The Great War is over. Representatives of the victors meet to negotiate the terms of peace in Paris in the spring of 1919. Among them is Sir Henry Maxted, a British diplomat pulled out of retirement to use his experience learned in the courts of St Petersburg and Tokyo. Several of the men he knew from those times and places are also gathered in Paris, each pushing forward the advantages of their nation, in the conference rooms of the city’s grandest hotels as well as in more secret places. Sir Henry slips. He falls to his death, apparently accidentally, from the roof of a building in a less desirable district of Paris. His son, James (known to most as Max) arrives with his elder brother Ashley – now Sir Ashley – to fetch their father home.
Max, though, doesn’t leave. An ace fighter pilot who survived the Western Front, his reflexes are sharp. He recognises the clues and states quite firmly that his father did not fall of his own accord and he will discover the truth. From that moment on, nothing will be the same for Max. No-one will watch him in the same way. If he lives to walk away from Paris, it will be a miracle.
The Ways of the World is a story of spies at a time (and in the place) in which countries scrambled for precedence, the fighting on the killing fields of France and Belgium now done. The hotels of Paris are filled with politicians and diplomats from Britain, America, France, Japan, Russia and more. While Germany’s debt is debated, behind the scenes spies and agents barter secrets, some manipulated, rather ironically, by the master spy of the country now vanquished. So what caused Sir Henry Maxted to fall to his death? And can his son, Max, untie the knots?
One thing is clear. The reader of The Ways of the World must keep his or her wits about them. You might want to scribble down notes in one of those little notebook diaries kept so carefully in the inner pockets of the diplomats. From almost the very beginning we follow on the heels of Max as he works his way around the network of police, diplomats and mistresses who all have something to hide but also have something to reveal. There are many games being played here, most lethal. It’s fortunate that Max is the man he is. Max is a pilot, not a spy, but he learns quickly and we follow him just a step or two behind.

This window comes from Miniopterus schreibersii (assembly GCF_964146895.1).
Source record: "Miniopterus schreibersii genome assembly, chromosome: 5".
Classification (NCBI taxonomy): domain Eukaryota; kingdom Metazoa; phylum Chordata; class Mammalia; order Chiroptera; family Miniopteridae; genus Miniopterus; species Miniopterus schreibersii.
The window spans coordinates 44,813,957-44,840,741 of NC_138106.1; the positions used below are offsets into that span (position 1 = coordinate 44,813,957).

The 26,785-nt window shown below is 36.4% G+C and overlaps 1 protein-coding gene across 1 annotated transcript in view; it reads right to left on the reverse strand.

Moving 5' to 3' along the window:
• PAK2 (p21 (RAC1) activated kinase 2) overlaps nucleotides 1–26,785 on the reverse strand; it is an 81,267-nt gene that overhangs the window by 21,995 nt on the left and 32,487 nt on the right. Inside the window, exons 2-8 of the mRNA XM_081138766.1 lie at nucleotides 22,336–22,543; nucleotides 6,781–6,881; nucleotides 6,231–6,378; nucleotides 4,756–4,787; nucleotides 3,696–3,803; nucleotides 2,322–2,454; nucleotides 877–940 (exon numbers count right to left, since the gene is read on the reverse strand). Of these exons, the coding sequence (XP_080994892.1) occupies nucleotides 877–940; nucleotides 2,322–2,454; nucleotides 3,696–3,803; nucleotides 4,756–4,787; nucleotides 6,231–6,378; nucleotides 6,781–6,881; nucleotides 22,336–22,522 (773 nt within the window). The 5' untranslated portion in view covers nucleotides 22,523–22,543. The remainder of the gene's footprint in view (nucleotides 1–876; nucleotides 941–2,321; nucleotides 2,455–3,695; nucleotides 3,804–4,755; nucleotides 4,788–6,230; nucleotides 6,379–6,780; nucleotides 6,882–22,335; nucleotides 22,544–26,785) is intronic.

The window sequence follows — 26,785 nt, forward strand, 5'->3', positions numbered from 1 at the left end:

Parallel with the story in international intrigue is the more human tale of Max’s need to prove that his father did not meet an accidental death. The diplomatic games are mirrored by the intrigues of the Maxted family. Sir Henry might not be all that he seemed but it’s not likely he’s alone in that. Side by side with Max is his trusty flight engineer, Sam. The war has left a legacy that ties Max and Sam together, despite their different social class. The war has also shifted the social position of many women and we see that too.
I found Max an extremely sympathetic young hero. His cause is a good one. There are other characters I enjoyed but many are only briefly glimpsed. It’s mostly Max that we get to know although his mother is fascinating and I would like to know much more about her.
Paris is brought alive. We journey through the streets on foot and by car, spying and being spied upon. We are given the impression of a city closely and easily connected to London, its hotels filled with diplomats and its districts filled by newly classless individuals and refugees, especially from revolutionary Russia. However, I did find The Ways of the World to be largely an intellectual exercise. Despite the frequent mentions of Max’s war background, I didn’t feel much of a connection to the First World War in this world. There are references to lost sons throughout but they’re references, not much more than that. Max is driven to uncover the truth about his father but it is a mostly dispassionate tale. It isn’t fed by the horror of war.
The Ways of the World is an excellent intelligent historical spy story which does the brain nothing but good. It won’t be easy for Max – the book is all the better for that. Just remember to keep jotting down those notes.